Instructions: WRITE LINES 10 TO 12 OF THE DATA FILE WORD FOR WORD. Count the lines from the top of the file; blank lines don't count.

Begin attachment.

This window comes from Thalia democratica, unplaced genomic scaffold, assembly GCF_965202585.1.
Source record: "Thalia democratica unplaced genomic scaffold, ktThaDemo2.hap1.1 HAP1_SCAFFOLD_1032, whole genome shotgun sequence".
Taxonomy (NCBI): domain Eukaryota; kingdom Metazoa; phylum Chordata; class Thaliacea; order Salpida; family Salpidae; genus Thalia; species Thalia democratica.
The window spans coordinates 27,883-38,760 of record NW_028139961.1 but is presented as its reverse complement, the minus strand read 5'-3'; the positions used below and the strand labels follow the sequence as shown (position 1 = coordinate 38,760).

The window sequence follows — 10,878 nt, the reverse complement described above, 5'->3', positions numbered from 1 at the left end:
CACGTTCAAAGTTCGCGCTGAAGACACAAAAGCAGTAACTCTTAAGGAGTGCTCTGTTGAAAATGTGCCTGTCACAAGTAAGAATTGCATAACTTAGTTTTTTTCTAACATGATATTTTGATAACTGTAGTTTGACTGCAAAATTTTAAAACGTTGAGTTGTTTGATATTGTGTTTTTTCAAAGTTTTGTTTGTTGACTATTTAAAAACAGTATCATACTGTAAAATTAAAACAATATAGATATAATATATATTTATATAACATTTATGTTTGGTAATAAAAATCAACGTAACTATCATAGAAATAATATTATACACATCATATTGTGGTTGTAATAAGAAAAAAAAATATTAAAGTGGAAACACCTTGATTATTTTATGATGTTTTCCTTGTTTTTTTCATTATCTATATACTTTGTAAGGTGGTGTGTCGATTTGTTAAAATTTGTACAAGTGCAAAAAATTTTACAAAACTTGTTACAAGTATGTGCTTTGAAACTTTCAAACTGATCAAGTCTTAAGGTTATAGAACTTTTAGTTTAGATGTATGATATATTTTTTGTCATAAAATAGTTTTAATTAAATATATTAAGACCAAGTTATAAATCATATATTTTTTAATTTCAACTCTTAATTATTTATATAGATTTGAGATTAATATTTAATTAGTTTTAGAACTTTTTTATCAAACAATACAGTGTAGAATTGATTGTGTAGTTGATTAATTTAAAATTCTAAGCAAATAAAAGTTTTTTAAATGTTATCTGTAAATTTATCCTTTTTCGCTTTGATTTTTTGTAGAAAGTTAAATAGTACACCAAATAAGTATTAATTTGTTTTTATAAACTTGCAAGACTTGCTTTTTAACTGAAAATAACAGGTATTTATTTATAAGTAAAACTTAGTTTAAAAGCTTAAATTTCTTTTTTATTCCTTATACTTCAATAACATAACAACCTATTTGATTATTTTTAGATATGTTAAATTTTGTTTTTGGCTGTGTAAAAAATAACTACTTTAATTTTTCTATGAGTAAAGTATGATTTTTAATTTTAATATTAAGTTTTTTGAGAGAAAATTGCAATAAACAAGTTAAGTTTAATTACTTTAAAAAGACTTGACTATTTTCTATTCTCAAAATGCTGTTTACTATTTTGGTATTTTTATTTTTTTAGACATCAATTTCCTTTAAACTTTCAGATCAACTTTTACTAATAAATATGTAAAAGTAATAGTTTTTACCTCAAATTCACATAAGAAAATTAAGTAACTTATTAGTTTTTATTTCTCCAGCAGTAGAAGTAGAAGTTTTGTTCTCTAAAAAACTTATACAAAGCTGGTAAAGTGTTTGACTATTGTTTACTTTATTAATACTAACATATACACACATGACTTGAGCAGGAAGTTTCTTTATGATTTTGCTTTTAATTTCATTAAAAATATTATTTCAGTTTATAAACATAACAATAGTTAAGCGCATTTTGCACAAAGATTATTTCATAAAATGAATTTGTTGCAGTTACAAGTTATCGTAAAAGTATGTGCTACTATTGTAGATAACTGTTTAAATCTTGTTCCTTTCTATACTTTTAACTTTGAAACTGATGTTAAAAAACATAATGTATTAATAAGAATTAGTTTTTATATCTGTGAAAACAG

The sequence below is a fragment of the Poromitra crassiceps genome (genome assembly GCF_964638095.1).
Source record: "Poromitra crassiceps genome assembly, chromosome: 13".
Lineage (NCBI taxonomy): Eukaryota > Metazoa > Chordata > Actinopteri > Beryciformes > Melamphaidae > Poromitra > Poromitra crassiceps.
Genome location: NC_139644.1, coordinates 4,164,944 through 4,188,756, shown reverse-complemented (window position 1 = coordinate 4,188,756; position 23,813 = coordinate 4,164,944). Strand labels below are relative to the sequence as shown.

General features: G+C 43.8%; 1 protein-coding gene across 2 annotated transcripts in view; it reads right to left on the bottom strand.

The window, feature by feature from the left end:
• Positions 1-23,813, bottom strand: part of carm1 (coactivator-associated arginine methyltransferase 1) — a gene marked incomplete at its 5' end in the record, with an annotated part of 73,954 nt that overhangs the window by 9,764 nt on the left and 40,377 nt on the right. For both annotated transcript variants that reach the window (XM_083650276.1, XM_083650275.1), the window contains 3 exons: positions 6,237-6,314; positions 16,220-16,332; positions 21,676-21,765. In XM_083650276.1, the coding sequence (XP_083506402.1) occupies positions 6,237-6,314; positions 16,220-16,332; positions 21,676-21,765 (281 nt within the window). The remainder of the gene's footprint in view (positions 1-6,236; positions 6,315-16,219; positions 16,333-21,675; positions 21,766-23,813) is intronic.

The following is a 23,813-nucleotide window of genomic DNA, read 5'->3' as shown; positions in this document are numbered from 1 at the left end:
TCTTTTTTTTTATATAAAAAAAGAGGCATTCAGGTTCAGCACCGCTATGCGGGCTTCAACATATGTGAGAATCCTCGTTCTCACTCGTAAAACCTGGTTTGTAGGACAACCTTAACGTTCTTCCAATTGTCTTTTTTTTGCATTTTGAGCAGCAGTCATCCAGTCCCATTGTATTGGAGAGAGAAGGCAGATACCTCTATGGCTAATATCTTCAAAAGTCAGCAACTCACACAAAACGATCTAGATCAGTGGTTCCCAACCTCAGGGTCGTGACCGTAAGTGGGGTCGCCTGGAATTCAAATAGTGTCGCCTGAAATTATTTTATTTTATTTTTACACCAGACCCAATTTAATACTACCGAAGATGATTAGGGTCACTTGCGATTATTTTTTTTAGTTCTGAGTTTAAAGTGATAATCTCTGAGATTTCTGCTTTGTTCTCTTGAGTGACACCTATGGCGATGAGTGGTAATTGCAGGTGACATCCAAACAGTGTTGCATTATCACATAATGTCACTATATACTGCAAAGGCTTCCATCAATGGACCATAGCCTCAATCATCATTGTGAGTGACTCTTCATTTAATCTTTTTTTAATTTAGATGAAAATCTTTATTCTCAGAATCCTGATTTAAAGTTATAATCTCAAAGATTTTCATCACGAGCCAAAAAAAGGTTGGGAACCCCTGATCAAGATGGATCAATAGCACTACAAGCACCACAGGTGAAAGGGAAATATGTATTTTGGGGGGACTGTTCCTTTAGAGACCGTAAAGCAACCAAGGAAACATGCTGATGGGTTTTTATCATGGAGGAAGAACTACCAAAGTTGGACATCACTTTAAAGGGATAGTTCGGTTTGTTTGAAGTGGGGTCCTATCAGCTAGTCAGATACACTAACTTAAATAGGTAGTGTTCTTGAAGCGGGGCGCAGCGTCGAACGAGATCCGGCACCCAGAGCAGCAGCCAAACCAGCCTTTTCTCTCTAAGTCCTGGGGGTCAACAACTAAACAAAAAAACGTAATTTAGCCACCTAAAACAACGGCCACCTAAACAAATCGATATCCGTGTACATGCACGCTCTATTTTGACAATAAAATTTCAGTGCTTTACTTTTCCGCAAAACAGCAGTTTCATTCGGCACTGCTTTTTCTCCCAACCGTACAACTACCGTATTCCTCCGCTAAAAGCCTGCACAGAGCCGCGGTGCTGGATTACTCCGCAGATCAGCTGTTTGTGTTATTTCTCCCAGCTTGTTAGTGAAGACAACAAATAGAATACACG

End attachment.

Genome location: NC_139644.1, coordinates 4,164,944 through 4,188,756, shown reverse-complemented (window position 1 = coordinate 4,188,756; position 23,813 = coordinate 4,164,944). Strand labels below are relative to the sequence as shown.

General features: G+C 43.8%; 1 protein-coding gene across 2 annotated transcripts in view; it reads right to left on the bottom strand.

The window, feature by feature from the left end: